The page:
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Poster for Beats And Braids feature Kinnie Starr, Tanya Tagaq, and Skeena Reece

Beats and Braids

Presented by The O’Kadennigan Winggashk Collective and Peterborough New Dance

An evening with Kinnie Starr, Tanya Tagaq and Skeena Reese

September 24, 2006 @ 8:30PM

Market Hall Performing Arts Centre, 336 George St. N

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Tickets available at Bluestreak Records
444 George St. N. Peterborough
(705) 742-6078
$15 – cash only please

We thank our generous sponsors…

The O’Kadennigan Winggashk Collective was deeply involved in bringing the first leg of the Canadian national tour of Hounoring Theatre to Peterborough, when they decided they wanted to sponsor a blow-out event to top off the five day international festival of indigenous theatre. They are bringing together three of Canada’s top aboriginal women performers for “Beats and Braids”, on September 24 at the Market Hall Performing Arts Centre. All are cutting-edge, experimental artists, and all are highly thought of in their various fields.

Many local young people, especially hipsters who follow the best of contemporary dance and experimental music, squeal with delight when told that Kinnie Starr is coming to Peterborough. Perhaps the best known of the trio, Starr is one of Canada’s most respected hip-hop artists. The Juno award nominated artist performed at the 2005 National Aboriginal Achievement Awards. In an interview on after the release of her album Sun Again , Starr describes her music and gives us an idea about what to expect at Sunday’s show: “The last record I called ‘head-nodding pop with a fresh sexy hop’. Cause it’s like pop but steeped in hip hop and R&B. The next record is going to be a bit more rock. You know old school like LL Cool J and Run DMC and stuff, you know how old school hip hop draws a lot on rock… well it’s kind of like that.”

Tanya Tagaq is equally admired by her fans. The young Inuk woman, from the tiny community of Cambridge Bay, Nunavut, was at art school in Halifax when her mother sent tapes of throat-singing to help keep Tagaq from being homesick. She began experimenting publicly with the ancient Inuit vocal game at a talent show in Cambridge Bay, and was soon being invited to perform at music festivals. She’s since gone on to perform with other esteemed artist such as Bjork, Kronos Quartet, and to tour Europe and the UK. In November of last year, she earned a standing ovation for her performance at the Canadian Aboriginal Music Awards, and three awards at the ceremony, including the prize for Best Female Artist. Tagaq is in the middle of a well received tour through Canada, headlining with fellow aboriginal artist Starr.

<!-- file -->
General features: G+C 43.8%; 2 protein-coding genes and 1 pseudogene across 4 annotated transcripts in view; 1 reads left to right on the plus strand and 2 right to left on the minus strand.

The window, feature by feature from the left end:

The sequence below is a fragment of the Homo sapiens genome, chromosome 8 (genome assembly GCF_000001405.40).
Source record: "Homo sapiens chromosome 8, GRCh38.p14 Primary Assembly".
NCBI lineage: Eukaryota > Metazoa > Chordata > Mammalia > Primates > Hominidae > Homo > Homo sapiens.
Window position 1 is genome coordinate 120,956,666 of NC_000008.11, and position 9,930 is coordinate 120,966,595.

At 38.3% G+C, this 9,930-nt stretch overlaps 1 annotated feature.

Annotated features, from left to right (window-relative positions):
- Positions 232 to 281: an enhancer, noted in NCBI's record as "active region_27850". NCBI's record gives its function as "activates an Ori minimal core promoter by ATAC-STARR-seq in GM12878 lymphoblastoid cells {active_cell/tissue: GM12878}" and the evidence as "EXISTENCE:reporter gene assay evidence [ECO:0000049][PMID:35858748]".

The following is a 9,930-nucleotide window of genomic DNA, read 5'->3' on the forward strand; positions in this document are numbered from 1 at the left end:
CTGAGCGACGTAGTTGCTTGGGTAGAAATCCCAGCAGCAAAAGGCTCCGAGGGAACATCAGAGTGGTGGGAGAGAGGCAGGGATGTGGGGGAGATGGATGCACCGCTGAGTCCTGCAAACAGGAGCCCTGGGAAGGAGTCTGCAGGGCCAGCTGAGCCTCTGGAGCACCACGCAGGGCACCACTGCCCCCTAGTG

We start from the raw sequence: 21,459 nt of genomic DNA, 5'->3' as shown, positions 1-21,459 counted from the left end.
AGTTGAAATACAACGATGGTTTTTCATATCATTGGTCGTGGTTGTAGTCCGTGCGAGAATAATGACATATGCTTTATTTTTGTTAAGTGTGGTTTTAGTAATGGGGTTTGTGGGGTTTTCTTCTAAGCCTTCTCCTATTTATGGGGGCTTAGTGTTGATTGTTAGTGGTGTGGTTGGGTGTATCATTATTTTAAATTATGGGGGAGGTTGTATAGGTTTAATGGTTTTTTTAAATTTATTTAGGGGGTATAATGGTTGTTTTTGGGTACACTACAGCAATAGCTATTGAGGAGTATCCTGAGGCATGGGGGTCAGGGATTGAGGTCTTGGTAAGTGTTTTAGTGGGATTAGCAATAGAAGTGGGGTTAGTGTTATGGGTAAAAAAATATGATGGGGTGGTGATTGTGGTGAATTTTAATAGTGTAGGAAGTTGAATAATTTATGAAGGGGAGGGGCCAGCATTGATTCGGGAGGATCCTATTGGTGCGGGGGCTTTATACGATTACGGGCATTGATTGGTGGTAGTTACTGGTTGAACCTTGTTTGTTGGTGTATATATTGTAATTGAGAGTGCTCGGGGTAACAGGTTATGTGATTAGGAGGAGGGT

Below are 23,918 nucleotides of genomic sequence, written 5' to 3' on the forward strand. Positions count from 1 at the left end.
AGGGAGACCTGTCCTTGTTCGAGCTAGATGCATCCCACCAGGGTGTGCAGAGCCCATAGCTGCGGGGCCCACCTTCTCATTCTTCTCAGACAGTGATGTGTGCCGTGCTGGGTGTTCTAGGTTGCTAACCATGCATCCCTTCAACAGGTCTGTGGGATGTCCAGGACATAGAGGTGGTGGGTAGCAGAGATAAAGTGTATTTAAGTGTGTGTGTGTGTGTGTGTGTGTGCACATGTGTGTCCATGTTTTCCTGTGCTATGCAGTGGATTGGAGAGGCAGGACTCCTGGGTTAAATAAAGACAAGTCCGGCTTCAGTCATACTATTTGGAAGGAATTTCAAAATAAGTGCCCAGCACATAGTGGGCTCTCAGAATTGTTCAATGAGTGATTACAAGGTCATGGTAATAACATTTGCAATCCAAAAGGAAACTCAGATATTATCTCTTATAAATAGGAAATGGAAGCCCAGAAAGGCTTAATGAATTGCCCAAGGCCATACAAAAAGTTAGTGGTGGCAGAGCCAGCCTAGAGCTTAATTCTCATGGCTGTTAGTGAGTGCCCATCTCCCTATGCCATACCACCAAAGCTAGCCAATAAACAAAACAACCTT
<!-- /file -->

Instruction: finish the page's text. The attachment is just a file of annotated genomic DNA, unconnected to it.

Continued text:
Coming from the West Coast is humourist, singer, and media artist Skeena Reece, who is frequently heard on CBC Radio and performed at the 2005 Aboriginal Achievement Awards. Her performances are a contemporary form, blending traditional songs with spoken word performance and improvisational comedy. Says Reece: “… native music sounds soothing and deadly to me! People should hear it as much as they can.” As a contemporary artist, Reece also expresses her quirky, engaging and sharp vision in other forms, experimenting with video and filmmaking.

Immediately before and after the performances local DJ Helen Markellos will be spinning world beats for the audience. Along with running her delightful catering business, Markellos performs frequently in Peterborough, most recently at the Sapphire Lounge.

Organizers recommend that tickets be purchased in advance at Bluestreak Records, 444 George St. N., as the show may sell out as word spreads that artists of this caliber will be performing. The $15 Tickets will also be available at all Honouring Theatre performances. Doors open at 8 PM and the show starts at 8:30 sharp.


ImageKinnie Starr
Enigmatic yet as open as the juiciest pulp novel atop your bedside table, Canada’s Kinnie Starr pushes artistic boundaries by merely ignoring them. Her third album and first all-English release, Sun Again, is set to transform even the most jaded listener.

Starr began making her presence felt around 1995 with edgy visual arts, graffiti, rhymes, outspoken race and gender politics, decidedly unorthodox performances, stunning good looks and envelope-pushing, beat-slamming recordings. This combination earned her a well-deserved and devoted fan base, a record contract with Mercury/Island/DefJam (1996-1999), and an immediate connection with critics and consumers alike.

Visit and her myspace



ImageTanya Tagaq
In just six short years, groundbreaking Inuk throat singer, Tanya Tagaq Gillis, has brought an ancient Inuit vocal game to the heights of the experimental music scene. She’s collaborated with Bjork and the Kronos Quartet and toured with some of the world’s leading global artists.

Like Bjork, Tagaq makes music that is both decidedly unusual and universally appealing on a most primal level. Her innovative, solo style of throat singing seeks to push the boundaries of emotion and to express the primitive instincts she believes still reside deep within our flesh. She describes her evolution over the past six years as a process of going deeper and deeper into her performance to the point where she virtually “leaves her body” and lets the expression take over.

Visit and her myspace


ImageSkeena Reese
Volcano Woman SKEENA REECE Reece is a Tsimshian and Cree womyn who is dominating her body in this world of song, spoken word, performance art and videography. She can sing and show you stuff that might make you feel WEIRD, or even HAPPY. People describe her shows as hilarious, inspirational, raw, and elevating.









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